From those the fire spread rapidly towards the navy-yard, and some buildings in its immediate vicinity are known to be burned. The firing from the casemate columbiads was steadily kept up with good effect on the same battery as the day before. The incumbered gun was used for throwing solid shot. The casemate fire was admirably served by First Sergt. Edward O'Brien, of Company A, First Artillery, and did good execution.
In Conclusion, I take great pleasure in calling the attention of the colonel commanding to the zealous and efficient manner in which Second Lieutenant F. E. Taylor, First Artillery, performed his duties throughout the bombardment. He was placed in charge of the 10-inch columbiad and the barbette rifle, where he displayed great coolness and remained constantly at his post. I have also the pleasure of directing the colonel's attention to the good conduct, coolness, and excellent services of First Sergt. Edward O'Brien and of Corporals John Freeney and John Clancy, of Company A, First Artillery. All of the men of the company behaved so well that it would be invidious to make a distinction between them.
I am, major, very respectfully, your obedient servant,
S. F. CHALFIN,
Captain, Fifth Artillery, Commanding Company A, First Artillery.
Major LEWIS G. ARNOLD,
First Artillery, Commanding Batteries, Fort Pickens, Fla.
Numbers 10. Report of Captain Loomis L. Langdon, First U. S. Artillery.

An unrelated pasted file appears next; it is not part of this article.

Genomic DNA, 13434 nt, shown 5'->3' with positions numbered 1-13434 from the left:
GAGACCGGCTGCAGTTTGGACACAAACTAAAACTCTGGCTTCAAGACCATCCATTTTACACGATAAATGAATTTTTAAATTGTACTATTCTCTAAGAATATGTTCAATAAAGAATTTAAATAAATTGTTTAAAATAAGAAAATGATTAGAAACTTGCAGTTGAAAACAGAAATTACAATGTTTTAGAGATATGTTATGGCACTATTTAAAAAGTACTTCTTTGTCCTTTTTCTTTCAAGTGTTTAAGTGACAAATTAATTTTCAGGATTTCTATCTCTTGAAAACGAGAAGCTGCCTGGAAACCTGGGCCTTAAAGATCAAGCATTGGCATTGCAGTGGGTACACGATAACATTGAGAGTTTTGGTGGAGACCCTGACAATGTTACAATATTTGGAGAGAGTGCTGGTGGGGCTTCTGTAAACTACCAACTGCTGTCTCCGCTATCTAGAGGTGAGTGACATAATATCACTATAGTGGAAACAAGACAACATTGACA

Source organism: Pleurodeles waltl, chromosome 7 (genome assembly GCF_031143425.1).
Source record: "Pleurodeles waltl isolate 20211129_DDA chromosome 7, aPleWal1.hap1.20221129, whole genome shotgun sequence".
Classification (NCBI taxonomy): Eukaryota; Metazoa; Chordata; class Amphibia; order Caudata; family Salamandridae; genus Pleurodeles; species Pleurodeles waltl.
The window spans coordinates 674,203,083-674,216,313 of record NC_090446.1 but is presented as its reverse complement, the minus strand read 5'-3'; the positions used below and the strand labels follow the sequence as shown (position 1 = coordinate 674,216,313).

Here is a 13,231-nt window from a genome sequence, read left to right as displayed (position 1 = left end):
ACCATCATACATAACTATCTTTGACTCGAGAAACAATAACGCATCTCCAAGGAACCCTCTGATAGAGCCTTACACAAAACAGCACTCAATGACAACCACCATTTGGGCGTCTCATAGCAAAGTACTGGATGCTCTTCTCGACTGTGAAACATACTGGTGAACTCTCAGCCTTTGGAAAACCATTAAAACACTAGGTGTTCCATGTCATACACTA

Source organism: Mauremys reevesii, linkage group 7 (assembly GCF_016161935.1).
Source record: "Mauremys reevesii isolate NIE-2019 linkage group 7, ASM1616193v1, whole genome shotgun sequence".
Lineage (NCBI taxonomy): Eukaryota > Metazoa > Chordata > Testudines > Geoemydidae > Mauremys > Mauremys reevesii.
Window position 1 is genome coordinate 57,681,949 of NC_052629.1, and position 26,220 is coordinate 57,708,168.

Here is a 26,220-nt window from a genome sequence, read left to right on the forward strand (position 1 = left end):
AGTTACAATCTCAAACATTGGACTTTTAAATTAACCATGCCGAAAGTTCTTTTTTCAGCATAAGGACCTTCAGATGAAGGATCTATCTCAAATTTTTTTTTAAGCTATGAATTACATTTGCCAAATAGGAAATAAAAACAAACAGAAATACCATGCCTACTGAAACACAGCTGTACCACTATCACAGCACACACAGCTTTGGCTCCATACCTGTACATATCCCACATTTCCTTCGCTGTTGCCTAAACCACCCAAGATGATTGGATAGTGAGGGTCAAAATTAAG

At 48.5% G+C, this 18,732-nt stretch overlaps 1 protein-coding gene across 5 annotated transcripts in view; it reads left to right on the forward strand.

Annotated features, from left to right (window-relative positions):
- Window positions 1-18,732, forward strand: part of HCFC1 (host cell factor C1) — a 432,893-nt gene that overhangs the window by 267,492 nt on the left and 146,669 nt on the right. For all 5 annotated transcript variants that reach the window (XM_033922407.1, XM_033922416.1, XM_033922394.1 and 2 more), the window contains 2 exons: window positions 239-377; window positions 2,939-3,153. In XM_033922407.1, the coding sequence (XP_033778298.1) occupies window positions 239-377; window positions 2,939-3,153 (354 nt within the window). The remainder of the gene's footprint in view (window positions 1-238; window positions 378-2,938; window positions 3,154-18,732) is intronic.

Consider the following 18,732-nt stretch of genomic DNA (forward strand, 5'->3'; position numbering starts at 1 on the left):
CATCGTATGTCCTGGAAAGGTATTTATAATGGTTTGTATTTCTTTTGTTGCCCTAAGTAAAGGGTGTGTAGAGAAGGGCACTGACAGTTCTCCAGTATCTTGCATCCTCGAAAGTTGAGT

FORT PICKENS, FLA., November 25, 1861.
SIR: Pursuant to instructions from the colonel commanding, I have the honor to report as correctly as I can the service rendered by the battery under my command during the bombardment of the 22nd and 23rd of November.
This battery, consisting of four 10-inch sea-coast mortars, was directed at the opening of the firing on the steamers lying at the navy-yard wharf. One or two effective shots were made, but the result of the firing being unsatisfactory, the mortars were directed to Fort Barrancas and the sand battery to the left of Fort McRee. The firing at the latter was the best. So many shots were being thrown at Fort Barrancas from other guns that I was unable to mark the effect of mine. In the afternoon the mortars were fired more slowly and greater care taken to distinguish the shots. A marked improvement in the firing was observed. The last shots were fired after dark, during the rain-storm, and were thrown at Fort Barrancas.
On the second day (the 23rd) I had a table of fire carefully kept, and the range, charge, length of fuse, and effect of each shot accurately noted. The navy-yard and sand battery near Fort McRee received all my attention, two mortars being directed at each point the whole day, and the firing slow and regular. The effect was very satisfactory, and after the signal was hoisted on the Niagara "Too great a range," I succeeded in placing the shells with good effect.
The men behaved admirably, exposed as they were without a splinter proof and to the falling bricks and earth bricks and earth from the parapet above. The fragments of bursting shells frequently came among them, and a shell